Brexit's Impact On The Insurance Industry

Author:Mr Barry Leigh Weissman
Profession:Carlton Fields

Following the UK's historic advisory vote to leave the EU, key questions must be answered before any real change occurs. These include: Must the government implement the advisory vote, and if so, how?

Will the UK really leave the EU? Will Scotland and Northern Ireland (both of which voted to remain in the EU) have their own referendums to leave the UK—and will they be granted EU status if they do?

While the answers to these questions will have broad implications for businesses across industries, this article addresses insurance companies, many of which are trying to determine whether to leave the UK or remain until the UK's plans become clearer. At this early stage, insurance companies, regardless of their location or the type of coverage they write (e.g., property and casualty, life, or accident and health), lack the information needed to make decisions. Regardless, they should start weighing potential scenarios. We suggest they evaluate considerations including the following:

Domicile for European Business

Should insurance companies immediately seek another EU country to domicile their European business or take a wait-and-see approach? U.S. companies that use London as their European base may find a move necessary to maintain unfettered access to the EU. As English-speaking countries, Scotland and Ireland (including Northern Ireland) may become attractive options. Additionally, these countries may seek to enact tax and related legislation to entice companies from London. Although some recent EU tax rulings may make this difficult.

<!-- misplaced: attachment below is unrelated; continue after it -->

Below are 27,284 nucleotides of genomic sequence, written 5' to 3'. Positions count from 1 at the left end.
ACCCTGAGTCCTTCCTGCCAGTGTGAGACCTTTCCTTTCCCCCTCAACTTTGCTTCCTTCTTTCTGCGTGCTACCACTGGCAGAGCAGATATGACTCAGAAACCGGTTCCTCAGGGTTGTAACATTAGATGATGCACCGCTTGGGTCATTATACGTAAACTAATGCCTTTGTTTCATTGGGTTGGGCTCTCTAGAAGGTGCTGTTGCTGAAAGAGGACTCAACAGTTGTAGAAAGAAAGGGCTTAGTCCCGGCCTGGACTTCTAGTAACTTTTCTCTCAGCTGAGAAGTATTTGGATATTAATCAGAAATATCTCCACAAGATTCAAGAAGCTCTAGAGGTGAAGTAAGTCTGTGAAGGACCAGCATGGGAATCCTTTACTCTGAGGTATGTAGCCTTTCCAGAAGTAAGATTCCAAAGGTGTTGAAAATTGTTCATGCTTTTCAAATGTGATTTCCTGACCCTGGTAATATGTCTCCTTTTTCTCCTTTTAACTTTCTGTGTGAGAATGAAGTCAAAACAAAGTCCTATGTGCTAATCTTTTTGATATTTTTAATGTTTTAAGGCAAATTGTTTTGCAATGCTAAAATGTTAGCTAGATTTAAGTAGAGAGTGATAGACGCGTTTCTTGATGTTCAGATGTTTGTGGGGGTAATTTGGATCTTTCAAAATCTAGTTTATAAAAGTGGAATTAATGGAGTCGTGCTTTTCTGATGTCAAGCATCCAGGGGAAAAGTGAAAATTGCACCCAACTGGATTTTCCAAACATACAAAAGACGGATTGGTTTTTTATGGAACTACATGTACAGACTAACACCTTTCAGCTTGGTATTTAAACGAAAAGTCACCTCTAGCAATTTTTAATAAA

Solvency II

The Solvency II Directive ("Solvency II") codifies and harmonizes EU insurance regulation and primarily concerns the amount of capital EU insurance companies must hold to reduce the risk of insolvency. Under Solvency II, the solvency regimes of countries outside the EU are assessed to determine whether they are "equivalent" to those of the EU. If the UK leaves the EU, it would, absent a contrary agreement, no longer be an equivalent country. This would put it on similar footing with the United States (though not an equivalent nation, certain aspects of equivalency have been offered to the United States by the regulatory authority responsible for Solvency II, the European Insurance and Occupational Pensions Authority).

Since the International Association of Insurance Supervisors has chosen Solvency II as a baseline for development of a global safety-and-soundness standard, the UK would be subject to a...

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